Europe’s best cycle rides: France & Italy

Lonely Planet’s recommended cycle rides takes to Megavalanche in France – the world’s longest continuous downhill race – then you can even switchback paradise ascending the iconic Stelvio Pass in Italy, a ride steeped in history.

And if you want to tick off three countries in one go, learn more about the Trans Dinarica Trail which takes you from Slovenia to Croatia and finally to Bosnia & Hercegovina, flirting with the Italian border on its magical route.

The Megavalanche in Alpe d’Huez is the world’s longest continuous downhill race – and arguably the world’s most spectacular race, descending 8,530ft vertically (2,600m) from the glaciated summit of Pic Blanc in the French Alps at over 10,800ft (3,300m) to the valley below. Riders line up for a berserk high-speed mass-start down a snowfield, and those that survive these opening minutes will be in for 12 miles (20km) of technical riding as they compete elbow-to-elbow with around 350 other riders. The best professional riders in the world will be there; qualification takes place a day or two earlier on a separate and shorter course. Do well in your heat and you might find yourself gridded next to one of the sport’s big names come the weekend. Either way, you’ll be in for a few days of intense racing.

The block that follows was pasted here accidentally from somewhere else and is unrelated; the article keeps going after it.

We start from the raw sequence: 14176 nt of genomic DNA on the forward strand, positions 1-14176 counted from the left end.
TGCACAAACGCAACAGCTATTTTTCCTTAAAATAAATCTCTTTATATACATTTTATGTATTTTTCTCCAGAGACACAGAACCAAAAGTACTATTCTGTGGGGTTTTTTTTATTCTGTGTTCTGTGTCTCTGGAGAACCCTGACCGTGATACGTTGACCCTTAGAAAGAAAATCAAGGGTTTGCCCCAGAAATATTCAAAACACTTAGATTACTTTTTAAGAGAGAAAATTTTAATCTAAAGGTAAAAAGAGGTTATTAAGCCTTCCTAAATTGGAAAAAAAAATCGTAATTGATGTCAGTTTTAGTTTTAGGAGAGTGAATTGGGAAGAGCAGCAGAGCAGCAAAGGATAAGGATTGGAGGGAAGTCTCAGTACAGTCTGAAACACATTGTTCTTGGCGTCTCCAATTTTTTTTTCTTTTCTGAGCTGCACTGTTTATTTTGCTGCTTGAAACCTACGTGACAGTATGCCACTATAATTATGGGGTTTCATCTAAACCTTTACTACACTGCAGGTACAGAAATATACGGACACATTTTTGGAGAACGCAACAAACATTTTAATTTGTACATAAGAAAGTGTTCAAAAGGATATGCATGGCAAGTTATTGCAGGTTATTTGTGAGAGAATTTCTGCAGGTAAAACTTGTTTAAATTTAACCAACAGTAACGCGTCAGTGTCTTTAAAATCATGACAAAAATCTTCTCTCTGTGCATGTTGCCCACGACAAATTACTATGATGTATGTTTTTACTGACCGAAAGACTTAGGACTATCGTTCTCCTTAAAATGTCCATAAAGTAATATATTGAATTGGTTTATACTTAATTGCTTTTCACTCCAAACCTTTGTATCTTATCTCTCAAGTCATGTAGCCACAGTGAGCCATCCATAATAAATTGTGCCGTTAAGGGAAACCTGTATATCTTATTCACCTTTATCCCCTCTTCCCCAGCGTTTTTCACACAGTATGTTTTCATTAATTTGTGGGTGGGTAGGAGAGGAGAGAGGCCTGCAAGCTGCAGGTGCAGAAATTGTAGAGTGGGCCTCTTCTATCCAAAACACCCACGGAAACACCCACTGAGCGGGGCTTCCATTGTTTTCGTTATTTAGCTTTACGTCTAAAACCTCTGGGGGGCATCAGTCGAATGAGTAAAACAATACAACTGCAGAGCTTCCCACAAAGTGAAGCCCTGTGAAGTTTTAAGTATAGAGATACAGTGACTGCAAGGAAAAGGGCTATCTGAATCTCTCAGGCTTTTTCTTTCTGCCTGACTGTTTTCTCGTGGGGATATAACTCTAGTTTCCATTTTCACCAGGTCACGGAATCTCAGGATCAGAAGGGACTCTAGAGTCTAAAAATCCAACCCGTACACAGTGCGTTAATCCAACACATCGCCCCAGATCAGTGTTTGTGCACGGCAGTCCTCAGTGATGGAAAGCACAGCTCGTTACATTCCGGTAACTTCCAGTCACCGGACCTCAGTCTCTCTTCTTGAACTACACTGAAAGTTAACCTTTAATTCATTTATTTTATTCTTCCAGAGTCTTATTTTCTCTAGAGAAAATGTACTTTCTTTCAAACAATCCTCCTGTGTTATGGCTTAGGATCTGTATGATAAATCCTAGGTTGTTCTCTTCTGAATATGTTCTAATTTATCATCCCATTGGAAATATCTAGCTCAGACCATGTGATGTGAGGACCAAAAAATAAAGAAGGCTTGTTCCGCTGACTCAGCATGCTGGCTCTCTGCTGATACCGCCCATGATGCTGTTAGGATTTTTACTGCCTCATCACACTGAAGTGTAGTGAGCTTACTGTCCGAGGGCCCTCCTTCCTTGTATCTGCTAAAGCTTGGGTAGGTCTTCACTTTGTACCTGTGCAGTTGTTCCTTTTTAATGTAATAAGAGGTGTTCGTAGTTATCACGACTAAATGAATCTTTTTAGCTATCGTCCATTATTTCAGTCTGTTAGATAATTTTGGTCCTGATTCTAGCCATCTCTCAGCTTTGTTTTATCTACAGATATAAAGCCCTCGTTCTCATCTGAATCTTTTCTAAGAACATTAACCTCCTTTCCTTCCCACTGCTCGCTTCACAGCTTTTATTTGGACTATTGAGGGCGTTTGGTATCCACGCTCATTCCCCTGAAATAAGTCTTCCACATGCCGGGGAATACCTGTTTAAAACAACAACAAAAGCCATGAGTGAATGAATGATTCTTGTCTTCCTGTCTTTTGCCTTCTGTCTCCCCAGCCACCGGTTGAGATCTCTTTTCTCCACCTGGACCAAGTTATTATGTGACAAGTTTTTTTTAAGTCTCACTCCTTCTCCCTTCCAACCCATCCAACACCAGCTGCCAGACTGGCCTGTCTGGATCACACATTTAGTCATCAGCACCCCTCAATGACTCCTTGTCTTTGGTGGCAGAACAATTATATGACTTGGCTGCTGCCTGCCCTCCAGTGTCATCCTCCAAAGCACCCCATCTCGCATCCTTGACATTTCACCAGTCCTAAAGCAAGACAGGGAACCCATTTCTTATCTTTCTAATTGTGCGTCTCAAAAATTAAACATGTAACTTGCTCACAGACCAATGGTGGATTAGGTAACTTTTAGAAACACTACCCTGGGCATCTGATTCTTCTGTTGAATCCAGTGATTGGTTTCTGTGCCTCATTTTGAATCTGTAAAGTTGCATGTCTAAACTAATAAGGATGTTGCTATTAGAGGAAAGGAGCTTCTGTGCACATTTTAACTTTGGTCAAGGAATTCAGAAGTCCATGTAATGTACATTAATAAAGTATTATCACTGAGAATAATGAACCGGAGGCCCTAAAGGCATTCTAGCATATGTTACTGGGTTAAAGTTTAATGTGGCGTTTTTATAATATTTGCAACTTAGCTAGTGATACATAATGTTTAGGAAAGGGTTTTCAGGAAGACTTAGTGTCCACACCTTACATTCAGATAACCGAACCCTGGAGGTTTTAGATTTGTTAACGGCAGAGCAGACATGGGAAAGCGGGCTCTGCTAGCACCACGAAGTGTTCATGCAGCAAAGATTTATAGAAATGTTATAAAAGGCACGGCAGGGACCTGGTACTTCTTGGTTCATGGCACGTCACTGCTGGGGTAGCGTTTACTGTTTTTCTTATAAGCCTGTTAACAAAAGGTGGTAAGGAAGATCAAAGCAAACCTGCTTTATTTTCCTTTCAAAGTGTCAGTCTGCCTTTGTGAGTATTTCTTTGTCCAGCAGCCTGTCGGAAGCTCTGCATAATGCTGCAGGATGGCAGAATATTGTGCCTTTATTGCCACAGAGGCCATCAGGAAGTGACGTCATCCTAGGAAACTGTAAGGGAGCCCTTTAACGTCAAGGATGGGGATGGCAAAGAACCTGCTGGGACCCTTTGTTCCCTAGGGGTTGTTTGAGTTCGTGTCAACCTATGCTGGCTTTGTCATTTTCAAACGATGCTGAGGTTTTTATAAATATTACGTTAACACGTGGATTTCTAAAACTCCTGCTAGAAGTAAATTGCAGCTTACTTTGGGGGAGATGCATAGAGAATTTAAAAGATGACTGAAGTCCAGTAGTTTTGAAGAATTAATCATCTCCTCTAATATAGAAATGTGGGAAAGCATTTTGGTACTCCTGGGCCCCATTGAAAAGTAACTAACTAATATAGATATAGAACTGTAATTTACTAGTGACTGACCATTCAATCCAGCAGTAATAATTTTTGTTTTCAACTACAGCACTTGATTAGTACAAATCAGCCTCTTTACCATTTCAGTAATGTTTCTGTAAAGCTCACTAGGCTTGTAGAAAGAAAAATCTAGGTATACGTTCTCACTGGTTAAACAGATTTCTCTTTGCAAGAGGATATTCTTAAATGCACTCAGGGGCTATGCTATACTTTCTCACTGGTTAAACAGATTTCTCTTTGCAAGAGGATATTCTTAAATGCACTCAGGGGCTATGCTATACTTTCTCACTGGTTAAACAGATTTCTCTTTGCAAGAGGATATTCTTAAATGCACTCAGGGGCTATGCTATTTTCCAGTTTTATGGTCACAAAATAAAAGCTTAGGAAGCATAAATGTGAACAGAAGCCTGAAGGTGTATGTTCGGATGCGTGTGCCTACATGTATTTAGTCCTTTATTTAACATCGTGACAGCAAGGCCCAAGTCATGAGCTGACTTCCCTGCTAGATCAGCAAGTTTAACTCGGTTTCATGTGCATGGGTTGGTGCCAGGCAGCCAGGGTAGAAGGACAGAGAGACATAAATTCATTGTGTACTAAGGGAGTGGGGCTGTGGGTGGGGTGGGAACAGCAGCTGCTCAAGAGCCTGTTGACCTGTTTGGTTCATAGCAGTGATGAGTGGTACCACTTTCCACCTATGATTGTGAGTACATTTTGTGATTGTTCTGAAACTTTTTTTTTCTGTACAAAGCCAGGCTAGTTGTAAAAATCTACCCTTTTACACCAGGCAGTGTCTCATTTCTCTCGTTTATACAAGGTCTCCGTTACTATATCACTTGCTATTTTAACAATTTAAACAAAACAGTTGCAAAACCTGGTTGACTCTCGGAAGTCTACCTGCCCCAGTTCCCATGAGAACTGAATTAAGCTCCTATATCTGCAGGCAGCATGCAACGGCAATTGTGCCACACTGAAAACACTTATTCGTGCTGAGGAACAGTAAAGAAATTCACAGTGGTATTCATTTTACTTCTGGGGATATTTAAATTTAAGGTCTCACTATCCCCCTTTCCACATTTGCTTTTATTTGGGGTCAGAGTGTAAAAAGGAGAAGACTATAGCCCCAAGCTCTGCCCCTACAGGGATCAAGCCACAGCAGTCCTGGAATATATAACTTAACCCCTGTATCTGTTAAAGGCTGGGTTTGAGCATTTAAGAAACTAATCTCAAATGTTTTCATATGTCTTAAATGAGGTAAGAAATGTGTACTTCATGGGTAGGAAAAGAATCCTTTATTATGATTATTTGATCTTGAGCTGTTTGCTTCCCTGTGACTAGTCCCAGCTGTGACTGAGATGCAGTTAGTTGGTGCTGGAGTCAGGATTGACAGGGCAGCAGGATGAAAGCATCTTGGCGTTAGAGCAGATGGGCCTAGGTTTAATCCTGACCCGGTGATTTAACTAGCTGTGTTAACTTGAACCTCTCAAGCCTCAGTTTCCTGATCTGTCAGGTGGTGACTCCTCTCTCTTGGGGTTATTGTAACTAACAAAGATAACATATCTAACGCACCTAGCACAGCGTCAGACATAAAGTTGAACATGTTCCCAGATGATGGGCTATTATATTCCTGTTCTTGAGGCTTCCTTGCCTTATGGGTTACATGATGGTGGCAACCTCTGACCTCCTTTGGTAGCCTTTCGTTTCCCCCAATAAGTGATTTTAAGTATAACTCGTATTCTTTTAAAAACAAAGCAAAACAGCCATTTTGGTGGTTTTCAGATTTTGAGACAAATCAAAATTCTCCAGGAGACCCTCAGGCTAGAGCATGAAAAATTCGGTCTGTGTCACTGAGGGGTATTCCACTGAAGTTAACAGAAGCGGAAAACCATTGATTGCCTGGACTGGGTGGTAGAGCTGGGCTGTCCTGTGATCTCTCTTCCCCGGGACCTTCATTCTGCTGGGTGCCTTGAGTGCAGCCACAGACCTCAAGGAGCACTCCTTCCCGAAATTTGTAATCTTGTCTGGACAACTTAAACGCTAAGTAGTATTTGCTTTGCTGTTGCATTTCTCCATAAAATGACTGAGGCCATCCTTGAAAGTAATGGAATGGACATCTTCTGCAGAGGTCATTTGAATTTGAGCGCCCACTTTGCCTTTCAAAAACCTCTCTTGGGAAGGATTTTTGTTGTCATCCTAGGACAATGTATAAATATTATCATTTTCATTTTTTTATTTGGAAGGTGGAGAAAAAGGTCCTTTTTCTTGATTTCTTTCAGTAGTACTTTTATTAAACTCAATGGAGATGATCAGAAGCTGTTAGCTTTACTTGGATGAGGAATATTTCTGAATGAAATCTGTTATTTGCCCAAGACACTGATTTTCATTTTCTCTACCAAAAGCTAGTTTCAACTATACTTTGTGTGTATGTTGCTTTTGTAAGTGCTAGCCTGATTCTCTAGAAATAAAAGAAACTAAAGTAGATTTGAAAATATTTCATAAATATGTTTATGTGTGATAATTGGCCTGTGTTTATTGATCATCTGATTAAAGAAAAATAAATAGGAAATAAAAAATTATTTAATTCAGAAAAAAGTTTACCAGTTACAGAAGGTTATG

Start // Summit of Pic Blanc
Finish // Allemond
Distance // 12 miles (20km)

The Stelvio Pass is the jewel in Italy’s Alpine crown, a 9,045ft (2,757m) jumble of switchbacks in the Ortler range hard near the border with Switzerland. The pass was used as far back as the Bronze Age to get from what is now the Tyrol to Italy, but after the Napoleonic Wars the region fell under the control of the Austro-Hungarian Empire. However, in between the ruling Habsburgs and this new, rebellious territory lay some impenetrable Alps, and in 1820 they began to build a road over them. In only five years, 2000 workers under a master engineer called Carlo Donegani constructed a miracle: the north side, famously, has 48 hairpins, and there are 75 in all. During WWI it marked the westernmost point of the Guerra Bianca, the ‘White War’ in the mountains between Italy and Austria-Hungary, but it is now completely in Italian territory.
Start // Bormio
Finish // Prato
Distance // 27 miles (45km)

Launched in 2017, the Trans Dinarica connects three countries as it follows the Dinaric Alps, which dominate the western half of the Balkan Peninsula and includes several sub-ranges. The trail starts in Slovenia’s Soca Valley, on the southwest edge of Triglav National Park and near the country’s highest peak, Mount Triglav (9,396ft, 2,864m). The route rolls south through the foothills of the Julian Alps along the Italian border until it dips into Croatia and passes through the remote forests of Risnjak National Park. There, it twists and turns through the Velebit Massif and hugs the Adriatic, with its more than 1000 islands, before drifting inland at the Zrmanja River, near the city of Zadar. After passing above the waterfalls of Krka National Park, the path wiggles around Mount Dinara, for which the Dinaric Alps are named, before making its way to the border with Bosnia & Hercegovina.

Lonely Planet’s Epic Bike Rides of Europe is available from RRP £24.99

Reproduced with permission from Lonely Planet © 2020